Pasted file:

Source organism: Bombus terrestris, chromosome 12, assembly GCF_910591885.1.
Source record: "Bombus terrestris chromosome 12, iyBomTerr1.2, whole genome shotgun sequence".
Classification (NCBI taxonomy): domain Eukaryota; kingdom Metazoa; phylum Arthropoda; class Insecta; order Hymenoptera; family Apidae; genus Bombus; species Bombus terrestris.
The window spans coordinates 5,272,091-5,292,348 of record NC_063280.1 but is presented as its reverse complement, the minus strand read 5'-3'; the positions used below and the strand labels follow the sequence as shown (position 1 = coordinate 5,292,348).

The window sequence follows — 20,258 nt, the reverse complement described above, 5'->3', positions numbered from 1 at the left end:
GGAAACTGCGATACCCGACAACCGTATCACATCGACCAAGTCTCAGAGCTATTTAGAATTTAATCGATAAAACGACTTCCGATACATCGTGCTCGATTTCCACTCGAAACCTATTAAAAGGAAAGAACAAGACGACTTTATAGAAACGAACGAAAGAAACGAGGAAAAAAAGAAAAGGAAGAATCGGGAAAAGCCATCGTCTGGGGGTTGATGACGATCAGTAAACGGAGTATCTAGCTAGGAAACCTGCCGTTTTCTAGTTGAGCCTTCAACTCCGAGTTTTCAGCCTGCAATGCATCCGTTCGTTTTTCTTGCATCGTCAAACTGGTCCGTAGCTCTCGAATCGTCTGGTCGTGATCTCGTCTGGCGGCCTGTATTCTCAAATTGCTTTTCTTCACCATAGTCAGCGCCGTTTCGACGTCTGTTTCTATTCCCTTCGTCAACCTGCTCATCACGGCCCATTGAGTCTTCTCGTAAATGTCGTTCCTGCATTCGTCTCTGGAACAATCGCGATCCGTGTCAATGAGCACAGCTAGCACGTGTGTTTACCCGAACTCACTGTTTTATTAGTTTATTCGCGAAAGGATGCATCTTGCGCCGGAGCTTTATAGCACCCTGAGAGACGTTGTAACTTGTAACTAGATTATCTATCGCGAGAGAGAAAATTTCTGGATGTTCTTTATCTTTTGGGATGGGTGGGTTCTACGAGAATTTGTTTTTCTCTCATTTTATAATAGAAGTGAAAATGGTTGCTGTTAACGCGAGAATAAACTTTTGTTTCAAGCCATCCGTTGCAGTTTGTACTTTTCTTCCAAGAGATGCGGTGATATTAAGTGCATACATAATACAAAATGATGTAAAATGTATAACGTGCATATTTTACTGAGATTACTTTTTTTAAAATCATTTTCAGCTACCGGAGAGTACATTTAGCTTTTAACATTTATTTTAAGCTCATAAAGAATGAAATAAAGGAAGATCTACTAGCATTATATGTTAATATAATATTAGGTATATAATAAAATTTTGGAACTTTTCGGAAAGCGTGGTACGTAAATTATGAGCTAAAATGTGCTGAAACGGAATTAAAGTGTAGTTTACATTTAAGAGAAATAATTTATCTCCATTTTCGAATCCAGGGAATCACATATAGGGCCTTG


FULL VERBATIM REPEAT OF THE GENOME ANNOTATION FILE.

Source organism: Bombus terrestris, chromosome 12, assembly GCF_910591885.1.
Source record: "Bombus terrestris chromosome 12, iyBomTerr1.2, whole genome shotgun sequence".
Classification (NCBI taxonomy): domain Eukaryota; kingdom Metazoa; phylum Arthropoda; class Insecta; order Hymenoptera; family Apidae; genus Bombus; species Bombus terrestris.
The window spans coordinates 5,272,091-5,292,348 of record NC_063280.1 but is presented as its reverse complement, the minus strand read 5'-3'; the positions used below and the strand labels follow the sequence as shown (position 1 = coordinate 5,292,348).

The window sequence follows — 20,258 nt, the reverse complement described above, 5'->3', positions numbered from 1 at the left end:
GGAAACTGCGATACCCGACAACCGTATCACATCGACCAAGTCTCAGAGCTATTTAGAATTTAATCGATAAAACGACTTCCGATACATCGTGCTCGATTTCCACTCGAAACCTATTAAAAGGAAAGAACAAGACGACTTTATAGAAACGAACGAAAGAAACGAGGAAAAAAAGAAAAGGAAGAATCGGGAAAAGCCATCGTCTGGGGGTTGATGACGATCAGTAAACGGAGTATCTAGCTAGGAAACCTGCCGTTTTCTAGTTGAGCCTTCAACTCCGAGTTTTCAGCCTGCAATGCATCCGTTCGTTTTTCTTGCATCGTCAAACTGGTCCGTAGCTCTCGAATCGTCTGGTCGTGATCTCGTCTGGCGGCCTGTATTCTCAAATTGCTTTTCTTCACCATAGTCAGCGCCGTTTCGACGTCTGTTTCTATTCCCTTCGTCAACCTGCTCATCACGGCCCATTGAGTCTTCTCGTAAATGTCGTTCCTGCATTCGTCTCTGGAACAATCGCGATCCGTGTCAATGAGCACAGCTAGCACGTGTGTTTACCCGAACTCACTGTTTTATTAGTTTATTCGCGAAAGGATGCATCTTGCGCCGGAGCTTTATAGCACCCTGAGAGACGTTGTAACTTGTAACTAGATTATCTATCGCGAGAGAGAAAATTTCTGGATGTTCTTTATCTTTTGGGATGGGTGGGTTCTACGAGAATTTGTTTTTCTCTCATTTTATAATAGAAGTGAAAATGGTTGCTGTTAACGCGAGAATAAACTTTTGTTTCAAGCCATCCGTTGCAGTTTGTACTTTTCTTCCAAGAGATGCGGTGATATTAAGTGCATACATAATACAAAATGATGTAAAATGTATAACGTGCATATTTTACTGAGATTACTTTTTTTAAAATCATTTTCAGCTACCGGAGAGTACATTTAGCTTTTAACATTTATTTTAAGCTCATAAAGAATGAAATAAAGGAAGATCTACTAGCATTATATGTTAATATAATATTAGGTATATAATAAAATTTTGGAACTTTTCGGAAAGCGTGGTACGTAAATTATGAGCTAAAATGTGCTGAAACGGAATTAAAGTGTAGTTTACATTTAAGAGAAATAATTTATCTCCATTTTCGAATCCAGGGAATCACATATAGGGCCTTG